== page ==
The Source banner

The Source re-imagines ‘A Christmas Carol’

Plus, how the brand is working to reinvent itself long after its Radio Shack rebrand

With the holiday season almost underway, The Source has inserted itself into a Christmas classic.

For its newest TV spot, released Wednesday, the Bell-owned retailer put a modern twist on A Christmas Carol, imagining itself as “The Ghost of Christmas Presents,” a glowing hologram-like The Source employee who delivers high tech swag to Charles Dickens’ famous character, Ebenezer Scrooge.

In the ad, created by The Source’s agency of record, Juniper Park, Scrooge spots a young boy wearing Beats By Dre headphones and announces, “I want those, indeed” – a spin on its current tagline, “I Want That.” He’s then visited by the Ghost of Christmas Presents, who loads him up with the headphones, a tablet and a smartphone.

Ron Craig, vice-president of marketing at The Source, explained the spot was designed to be a fun, irreverent continuation of its last TV campaign with a character seeing someone with a product and announcing “I want that.” The Source employee then suddenly appears with an armful of the desired gadgets.

Craig said the “I Want That” tagline has become a guiding philosophy for how the brand sees itself. The retailer is working to position itself as a destination for technology products, rather than accessories and add-ons. Because The Source is a small box retailer competing in the world of Best Buys, Future Shops and Walmarts, Craig said it’s constantly fighting to be seen as a primary source for high quality technology.

“‘I Want That’ is the embodiment of our brand transformation strategy,” he said. “It taps into the excitement and emotional connection people have with the stuff we sell. We’re an adult candy store.”

Since it began focusing on consumer lust for high-end products like Beats By Dre headphones and its Apple offering, Craig said the brand has started to see perception of The Source shift. The company ran a set of two TV ads using the “I Want That” formula from April through October, and in that time frame he said its seen a growth in market share, increase in brand awareness and better brand perception scores.

In particular, the brand saw a 13% jump in perception of The Source as a destination for “the latest top brand tech” following viewing of the ads.

With a media buy by PHD, the holiday ad is now running on Bell properties nationally, including both network and cable properties. In Quebec, the ad is running on networks outside of Bell.

The Source is additionally running ads nationally on cinema screens via Cineplex, as well as online pre-roll, radio ads and both print and digital flyers. It has also invested more heavily in social media and digital marketing than it has in the past, Craig said, in order to reach a younger demographic.

Not your father’s electronics store

It’s been almost a decade since Radio Shack was rebranded as The Source, but the retailer is still working to shake its prior image. The name of Radio Shack itself called out a technology that was rapidly decreasing in popularity even in 2005, the year the store was re-christened The Source (then “The Source by Circuit City”), but that was just one of the retailer’s image problems.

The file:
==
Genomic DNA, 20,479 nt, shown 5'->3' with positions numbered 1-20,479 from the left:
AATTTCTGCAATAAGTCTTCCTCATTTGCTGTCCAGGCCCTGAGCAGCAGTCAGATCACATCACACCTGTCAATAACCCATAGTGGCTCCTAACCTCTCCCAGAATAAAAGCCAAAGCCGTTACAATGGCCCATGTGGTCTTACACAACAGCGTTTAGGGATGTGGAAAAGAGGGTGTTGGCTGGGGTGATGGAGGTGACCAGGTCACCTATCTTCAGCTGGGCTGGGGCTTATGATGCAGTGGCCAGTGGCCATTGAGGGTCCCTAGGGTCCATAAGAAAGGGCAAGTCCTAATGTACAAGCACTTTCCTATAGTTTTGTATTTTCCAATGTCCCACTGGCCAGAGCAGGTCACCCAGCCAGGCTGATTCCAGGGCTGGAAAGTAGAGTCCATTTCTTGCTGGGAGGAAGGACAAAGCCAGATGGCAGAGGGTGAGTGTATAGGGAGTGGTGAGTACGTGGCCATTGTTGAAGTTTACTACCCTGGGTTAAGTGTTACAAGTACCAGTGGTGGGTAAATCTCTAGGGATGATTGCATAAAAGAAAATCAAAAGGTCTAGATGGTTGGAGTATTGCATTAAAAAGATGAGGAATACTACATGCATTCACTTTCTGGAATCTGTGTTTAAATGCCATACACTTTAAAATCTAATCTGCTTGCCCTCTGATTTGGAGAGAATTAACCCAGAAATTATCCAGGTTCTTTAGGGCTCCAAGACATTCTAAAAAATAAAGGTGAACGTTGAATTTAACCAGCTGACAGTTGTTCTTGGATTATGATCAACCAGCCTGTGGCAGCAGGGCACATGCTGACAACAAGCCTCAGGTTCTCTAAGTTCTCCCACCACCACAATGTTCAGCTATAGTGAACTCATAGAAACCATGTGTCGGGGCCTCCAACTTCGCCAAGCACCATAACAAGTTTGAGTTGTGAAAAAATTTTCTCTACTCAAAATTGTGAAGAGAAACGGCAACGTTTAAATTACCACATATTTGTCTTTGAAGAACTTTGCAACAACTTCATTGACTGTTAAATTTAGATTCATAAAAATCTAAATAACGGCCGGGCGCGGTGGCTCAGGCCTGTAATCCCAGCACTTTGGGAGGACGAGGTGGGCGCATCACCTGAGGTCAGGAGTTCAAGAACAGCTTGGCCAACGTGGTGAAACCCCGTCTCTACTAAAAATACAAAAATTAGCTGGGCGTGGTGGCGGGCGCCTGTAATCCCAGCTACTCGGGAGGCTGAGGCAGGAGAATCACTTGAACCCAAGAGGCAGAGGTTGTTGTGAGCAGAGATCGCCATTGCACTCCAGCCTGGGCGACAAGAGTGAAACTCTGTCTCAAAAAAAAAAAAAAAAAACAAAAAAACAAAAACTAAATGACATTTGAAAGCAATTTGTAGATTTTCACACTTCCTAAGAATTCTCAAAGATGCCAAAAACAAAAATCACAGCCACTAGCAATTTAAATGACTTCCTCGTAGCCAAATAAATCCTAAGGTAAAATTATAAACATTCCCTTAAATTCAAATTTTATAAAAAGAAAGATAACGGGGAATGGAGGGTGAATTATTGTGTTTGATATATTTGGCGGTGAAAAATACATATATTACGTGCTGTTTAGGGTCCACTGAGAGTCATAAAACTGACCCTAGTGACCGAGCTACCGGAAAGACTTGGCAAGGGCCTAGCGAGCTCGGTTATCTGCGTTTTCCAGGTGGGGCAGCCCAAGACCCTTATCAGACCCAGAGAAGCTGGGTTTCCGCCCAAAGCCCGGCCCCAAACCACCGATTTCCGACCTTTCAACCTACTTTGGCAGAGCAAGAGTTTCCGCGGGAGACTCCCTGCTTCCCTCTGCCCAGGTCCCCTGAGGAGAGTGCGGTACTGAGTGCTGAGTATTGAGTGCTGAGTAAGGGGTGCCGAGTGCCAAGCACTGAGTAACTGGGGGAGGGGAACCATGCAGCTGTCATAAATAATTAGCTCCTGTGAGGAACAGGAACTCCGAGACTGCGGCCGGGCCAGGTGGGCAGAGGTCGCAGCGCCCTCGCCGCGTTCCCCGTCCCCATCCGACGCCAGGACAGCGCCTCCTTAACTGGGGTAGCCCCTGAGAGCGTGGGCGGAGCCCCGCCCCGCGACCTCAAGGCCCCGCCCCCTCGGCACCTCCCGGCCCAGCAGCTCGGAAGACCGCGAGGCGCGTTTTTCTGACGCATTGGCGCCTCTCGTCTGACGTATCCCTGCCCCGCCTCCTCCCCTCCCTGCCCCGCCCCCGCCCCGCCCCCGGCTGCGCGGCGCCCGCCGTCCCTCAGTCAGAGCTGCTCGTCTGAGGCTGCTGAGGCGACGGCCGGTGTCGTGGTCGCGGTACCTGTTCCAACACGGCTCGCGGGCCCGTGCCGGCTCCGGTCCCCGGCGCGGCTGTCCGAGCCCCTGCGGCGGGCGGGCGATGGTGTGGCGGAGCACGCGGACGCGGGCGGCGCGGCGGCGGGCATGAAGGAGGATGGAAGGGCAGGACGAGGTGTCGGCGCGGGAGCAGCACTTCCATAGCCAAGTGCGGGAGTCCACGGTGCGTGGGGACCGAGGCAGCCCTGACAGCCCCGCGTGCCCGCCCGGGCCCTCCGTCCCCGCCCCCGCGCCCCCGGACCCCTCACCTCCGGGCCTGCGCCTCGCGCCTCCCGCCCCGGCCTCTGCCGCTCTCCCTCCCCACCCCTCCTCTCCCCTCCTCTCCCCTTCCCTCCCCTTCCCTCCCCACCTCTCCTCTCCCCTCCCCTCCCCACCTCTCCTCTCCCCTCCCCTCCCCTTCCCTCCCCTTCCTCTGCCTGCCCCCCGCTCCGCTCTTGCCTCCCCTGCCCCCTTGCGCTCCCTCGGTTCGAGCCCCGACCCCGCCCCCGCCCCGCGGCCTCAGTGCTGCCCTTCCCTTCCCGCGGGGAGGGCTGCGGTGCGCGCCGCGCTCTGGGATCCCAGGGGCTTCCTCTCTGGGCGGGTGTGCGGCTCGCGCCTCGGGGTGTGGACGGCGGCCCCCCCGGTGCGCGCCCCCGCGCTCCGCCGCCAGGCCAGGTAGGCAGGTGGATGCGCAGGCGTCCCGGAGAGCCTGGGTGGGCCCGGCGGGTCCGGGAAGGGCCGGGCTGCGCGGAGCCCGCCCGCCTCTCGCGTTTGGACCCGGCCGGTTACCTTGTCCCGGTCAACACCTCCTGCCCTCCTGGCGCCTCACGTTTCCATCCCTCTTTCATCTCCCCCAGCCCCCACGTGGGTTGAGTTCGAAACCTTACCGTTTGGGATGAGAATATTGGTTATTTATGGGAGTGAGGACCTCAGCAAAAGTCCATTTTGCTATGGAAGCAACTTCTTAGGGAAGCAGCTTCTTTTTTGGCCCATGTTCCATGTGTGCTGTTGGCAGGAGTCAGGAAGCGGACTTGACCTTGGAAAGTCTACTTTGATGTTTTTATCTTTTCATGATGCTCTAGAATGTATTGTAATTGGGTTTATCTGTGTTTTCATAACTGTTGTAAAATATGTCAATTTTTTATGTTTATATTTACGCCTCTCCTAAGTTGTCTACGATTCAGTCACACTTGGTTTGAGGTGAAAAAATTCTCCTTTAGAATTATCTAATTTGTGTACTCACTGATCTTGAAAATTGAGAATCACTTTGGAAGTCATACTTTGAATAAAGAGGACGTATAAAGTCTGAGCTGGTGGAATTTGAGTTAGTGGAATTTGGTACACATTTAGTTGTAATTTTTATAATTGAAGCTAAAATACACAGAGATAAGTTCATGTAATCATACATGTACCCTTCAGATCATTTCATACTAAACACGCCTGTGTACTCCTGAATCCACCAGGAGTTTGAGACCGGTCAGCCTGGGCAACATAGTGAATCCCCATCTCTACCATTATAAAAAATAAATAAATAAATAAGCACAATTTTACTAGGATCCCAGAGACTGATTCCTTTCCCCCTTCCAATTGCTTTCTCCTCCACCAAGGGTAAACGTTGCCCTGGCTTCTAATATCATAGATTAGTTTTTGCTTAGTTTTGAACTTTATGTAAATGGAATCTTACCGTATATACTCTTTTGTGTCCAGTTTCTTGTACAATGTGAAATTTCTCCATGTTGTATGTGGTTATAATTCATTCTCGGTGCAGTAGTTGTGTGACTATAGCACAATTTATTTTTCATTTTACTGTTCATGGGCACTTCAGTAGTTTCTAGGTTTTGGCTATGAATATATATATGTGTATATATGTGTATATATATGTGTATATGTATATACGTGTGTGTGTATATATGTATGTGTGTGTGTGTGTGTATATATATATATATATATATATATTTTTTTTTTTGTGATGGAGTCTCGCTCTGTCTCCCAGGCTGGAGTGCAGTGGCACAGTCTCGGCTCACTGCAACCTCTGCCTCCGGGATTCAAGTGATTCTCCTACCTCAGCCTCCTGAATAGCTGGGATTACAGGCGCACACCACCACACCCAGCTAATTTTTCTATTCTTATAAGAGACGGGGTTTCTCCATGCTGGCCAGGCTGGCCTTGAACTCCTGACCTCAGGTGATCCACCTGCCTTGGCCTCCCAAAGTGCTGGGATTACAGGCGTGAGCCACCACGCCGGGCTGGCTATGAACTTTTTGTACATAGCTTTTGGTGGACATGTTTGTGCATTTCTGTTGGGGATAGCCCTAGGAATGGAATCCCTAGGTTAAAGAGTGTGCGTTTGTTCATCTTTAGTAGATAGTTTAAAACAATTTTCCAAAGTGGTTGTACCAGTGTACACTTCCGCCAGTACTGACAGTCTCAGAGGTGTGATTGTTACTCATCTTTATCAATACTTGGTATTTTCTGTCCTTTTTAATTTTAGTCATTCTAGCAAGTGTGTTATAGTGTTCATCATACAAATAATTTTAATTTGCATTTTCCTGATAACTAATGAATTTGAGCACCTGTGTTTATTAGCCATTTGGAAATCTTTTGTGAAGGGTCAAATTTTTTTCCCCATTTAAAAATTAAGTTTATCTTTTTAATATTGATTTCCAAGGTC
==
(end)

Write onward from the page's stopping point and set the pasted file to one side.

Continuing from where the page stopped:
Craig said Radio Shack struggled with everything from its store layout, which resembled a “cluttered connivence store,” to the fact it had been positioned as a male domain.

“The technology [we sell] reaches a broad spectrum,” Craig said. “This is not your father’s electronic store anymore and we need to evolve our communications strategy, the look and feel of our brand, our customer experience and use of digital technology and social media to reflect who our customer is.”

That means reaching a younger demo through online marketing, but it also means the brand has worked to ensure all its marketing acts as a mass play that appeals to both men and women.

“Electronics used to be more of a male domain. As it becomes just a part of life we need to reflect that cell phones are not a male thing – most of the things we offer cross both male and females equally,” he said.

As for the stores themselves, The Source has undergone renovations en masse and this winter it will open a prototype store in Barrie, Ont., with a more contemporary, streamlined design and lower fixtures that let users get hands-on with products. Later this month it will also open a kiosk at Toronto’s Pearson Airport that similarly, will offer consumers the chance to test out technology.

The work The Source put into revamping its stores and brand image is now paying off with its vendors. In recent months, the retailer has secured deals to carry products from premium brands like Bose, GoPro and Fitbit, as well as store exclusives with brands like Beats By Dre and Marley.

Brands Articles

30 Under 30 is back with a new name, new outlook

No more age limit! The New Establishment brings 30 Under 30 in a new direction, starting with media professionals.

Diageo’s ‘Crown on the House’ brings tasting home

After Johnnie Walker success, Crown Royal gets in-home mentorship

Survey says Starbucks has best holiday cup

Consumers take sides on another front of Canada's coffee war

KitchenAid embraces social for breast cancer campaign

Annual charitable campaign taps influencers and the social web for the first time

Heart & Stroke proclaims a big change

New campaign unveils first brand renovation in 60 years

Best Buy makes you feel like a kid again

The Union-built holiday campaign drops the product shots

Volkswagen bets on tech in crisis recovery

Execs want battery-powered cars, ride-sharing to 'fundamentally change' automaker

Simple strategies for analytics success

Heeding the 80-20 rule, metrics that matter and changing customer behaviors

Why IKEA is playing it up downstairs

Inside the retailer's Market Hall strategy to make more Canadians fans of its designs